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Ford column: Cultural education starts on page 3

Breasts are no big deal in England.
I discovered this on our first day here in Rickmansworth, a small town 17 miles from London. Visiting my aunt and uncle and their family for the holidays, the kids and I walked to a typical English bakery for lunch.
We entered the tiny shop to find a display case overflowing with delectable pastries and breads. A platter of “American cupcakes” was prominently displayed, as exotic to British kids as peanut butter and jelly sandwiches.
A steep, wooden staircase led to a quaint second floor. The tables and chairs were so close together, I couldn’t help but notice when the elderly lady next to me opened her newspaper.
Page 3 featured a topless woman. I directed the kids’ attention to a window on the other side of the room.
I learned that there’s always a topless woman on page 3 of the Sun, the best-selling newspaper in the United Kingdom. (The Daily Telegraph distinguishes itself from the Sun with the claim, “Britain’s best-selling quality daily.”)
Breasts on playing cards, cigarette lighters and magazines greet us at nearly every gas station counter. Brits still must go inside to pay for their petrol, rather than swiping a card at the pump.
In general, Brits seem less uptight about many things. The attitude is refreshing, although I still didn’t want my kids eyeballing the page 3 girl.
Some Brits have a less tolerant view of children than nudity, however. The people we’ve encountered on the narrow sidewalks have little patience for our brood, and we quickly learned that pedestrians are just another obstacle for vehicles racing along crowded streets.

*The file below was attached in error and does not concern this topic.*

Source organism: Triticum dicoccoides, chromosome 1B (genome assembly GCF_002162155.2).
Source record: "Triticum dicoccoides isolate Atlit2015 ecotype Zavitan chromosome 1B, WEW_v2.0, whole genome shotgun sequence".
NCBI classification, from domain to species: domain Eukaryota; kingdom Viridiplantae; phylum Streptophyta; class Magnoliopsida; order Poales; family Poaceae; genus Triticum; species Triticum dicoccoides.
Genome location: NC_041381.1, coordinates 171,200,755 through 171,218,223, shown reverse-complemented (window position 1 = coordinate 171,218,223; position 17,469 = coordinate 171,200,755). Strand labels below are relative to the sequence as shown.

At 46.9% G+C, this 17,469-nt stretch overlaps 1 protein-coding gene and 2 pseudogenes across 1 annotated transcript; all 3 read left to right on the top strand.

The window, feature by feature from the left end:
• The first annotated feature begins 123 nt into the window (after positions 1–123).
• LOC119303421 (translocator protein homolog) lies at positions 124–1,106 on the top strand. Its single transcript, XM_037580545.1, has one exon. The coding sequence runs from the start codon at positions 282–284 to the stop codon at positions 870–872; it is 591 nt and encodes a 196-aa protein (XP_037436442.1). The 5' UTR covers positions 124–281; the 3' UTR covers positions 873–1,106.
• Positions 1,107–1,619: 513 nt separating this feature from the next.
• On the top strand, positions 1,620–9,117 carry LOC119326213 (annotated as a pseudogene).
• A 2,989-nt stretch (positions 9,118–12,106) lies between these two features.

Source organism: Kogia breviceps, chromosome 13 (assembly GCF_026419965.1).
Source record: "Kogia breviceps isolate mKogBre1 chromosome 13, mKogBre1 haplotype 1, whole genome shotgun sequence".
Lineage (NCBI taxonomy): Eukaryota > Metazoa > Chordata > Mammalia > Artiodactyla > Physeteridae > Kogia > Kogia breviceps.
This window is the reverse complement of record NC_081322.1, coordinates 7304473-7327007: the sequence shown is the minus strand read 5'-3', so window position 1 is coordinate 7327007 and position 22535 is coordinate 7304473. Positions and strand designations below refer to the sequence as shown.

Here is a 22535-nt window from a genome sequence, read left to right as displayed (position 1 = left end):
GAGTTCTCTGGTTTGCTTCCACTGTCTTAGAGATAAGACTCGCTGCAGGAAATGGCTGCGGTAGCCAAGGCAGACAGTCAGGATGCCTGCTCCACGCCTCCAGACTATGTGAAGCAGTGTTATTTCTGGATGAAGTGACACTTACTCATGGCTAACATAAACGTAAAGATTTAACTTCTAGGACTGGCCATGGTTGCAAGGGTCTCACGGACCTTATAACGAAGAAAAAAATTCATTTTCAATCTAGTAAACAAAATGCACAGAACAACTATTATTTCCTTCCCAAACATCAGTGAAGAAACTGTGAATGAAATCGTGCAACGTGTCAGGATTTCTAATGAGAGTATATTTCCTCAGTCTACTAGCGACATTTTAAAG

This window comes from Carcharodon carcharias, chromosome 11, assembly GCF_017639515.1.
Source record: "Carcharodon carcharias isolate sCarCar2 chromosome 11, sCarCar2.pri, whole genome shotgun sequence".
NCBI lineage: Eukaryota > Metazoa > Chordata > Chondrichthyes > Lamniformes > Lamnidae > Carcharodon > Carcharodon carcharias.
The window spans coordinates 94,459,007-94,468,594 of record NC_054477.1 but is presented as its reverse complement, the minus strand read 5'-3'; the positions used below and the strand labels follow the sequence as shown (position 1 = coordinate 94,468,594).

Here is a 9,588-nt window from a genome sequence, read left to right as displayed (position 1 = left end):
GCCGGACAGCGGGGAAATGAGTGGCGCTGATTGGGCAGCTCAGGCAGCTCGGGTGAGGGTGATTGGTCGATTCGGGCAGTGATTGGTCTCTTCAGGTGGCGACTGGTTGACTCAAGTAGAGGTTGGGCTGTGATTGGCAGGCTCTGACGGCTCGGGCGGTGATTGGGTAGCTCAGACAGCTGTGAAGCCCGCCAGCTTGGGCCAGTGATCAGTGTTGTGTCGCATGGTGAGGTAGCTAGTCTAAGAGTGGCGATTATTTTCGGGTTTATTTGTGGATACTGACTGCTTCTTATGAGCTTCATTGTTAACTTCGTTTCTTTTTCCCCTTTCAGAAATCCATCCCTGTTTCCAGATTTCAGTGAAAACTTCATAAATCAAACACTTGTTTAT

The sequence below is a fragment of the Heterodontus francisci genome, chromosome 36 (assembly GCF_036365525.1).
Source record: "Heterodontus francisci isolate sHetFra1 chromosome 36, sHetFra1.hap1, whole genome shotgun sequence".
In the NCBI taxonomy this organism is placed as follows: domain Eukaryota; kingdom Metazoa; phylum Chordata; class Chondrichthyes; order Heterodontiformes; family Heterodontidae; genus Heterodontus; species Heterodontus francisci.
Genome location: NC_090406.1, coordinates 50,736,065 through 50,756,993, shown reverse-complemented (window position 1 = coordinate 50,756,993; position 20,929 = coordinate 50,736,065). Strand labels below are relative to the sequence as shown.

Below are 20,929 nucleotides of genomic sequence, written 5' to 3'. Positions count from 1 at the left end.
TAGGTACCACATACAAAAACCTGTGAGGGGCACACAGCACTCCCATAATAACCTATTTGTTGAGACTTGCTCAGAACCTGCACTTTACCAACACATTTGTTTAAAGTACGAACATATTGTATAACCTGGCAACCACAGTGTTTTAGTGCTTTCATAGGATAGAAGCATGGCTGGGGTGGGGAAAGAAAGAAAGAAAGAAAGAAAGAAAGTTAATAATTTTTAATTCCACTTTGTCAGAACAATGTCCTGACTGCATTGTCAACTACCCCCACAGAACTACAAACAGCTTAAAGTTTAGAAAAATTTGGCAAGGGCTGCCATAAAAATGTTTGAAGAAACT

While all the pubs we’ve frequented welcome dogs, several ban children.
London’s subway system has been a fast and easy way to travel. Before boarding the tube, I repeat the mantra for our two-week visit, “Don’t be an obnoxious American.” The kids have obliged, mostly.
We toured London not by double-decker bus but by Duck Boat, an amphibious World War II craft upfitted for modern use. Painted yellow and manned by quacking tour guides, the Duck Boat chugged past Parliament and Westminster Abbey, then drove right into the Thames for a leisurely if white-knuckled ride on the river.
We spent Christmas Eve at a pantomime, a British holiday tradition. Called “panto,” these hilarious farces are based on children’s tales and feature singing, slapstick, cross-dressing and plenty of double entendre, some of which was lost on us.
In “Aladdin,” a character called the Widow Twankey, played by a man, spent much of the production lifting her skirts to reveal colorful bloomers, at which point we had to yell “big pants!”
We booed the despicable villain, warned the characters of danger lurking behind them and caught “sweets” thrown from the stage. We tried, unsuccessfully, to avoid the spray from a huge squirt gun during an extraordinarily silly version of the “12 Days of Christmas,” which featured two rounded, plastic figgy puddings topped with cherries.
The Widow Twankey knew just what to do with those. But I still don’t think she’ll make it as a page 3 girl.
Emily Ford covers the N.C. Research Campus.

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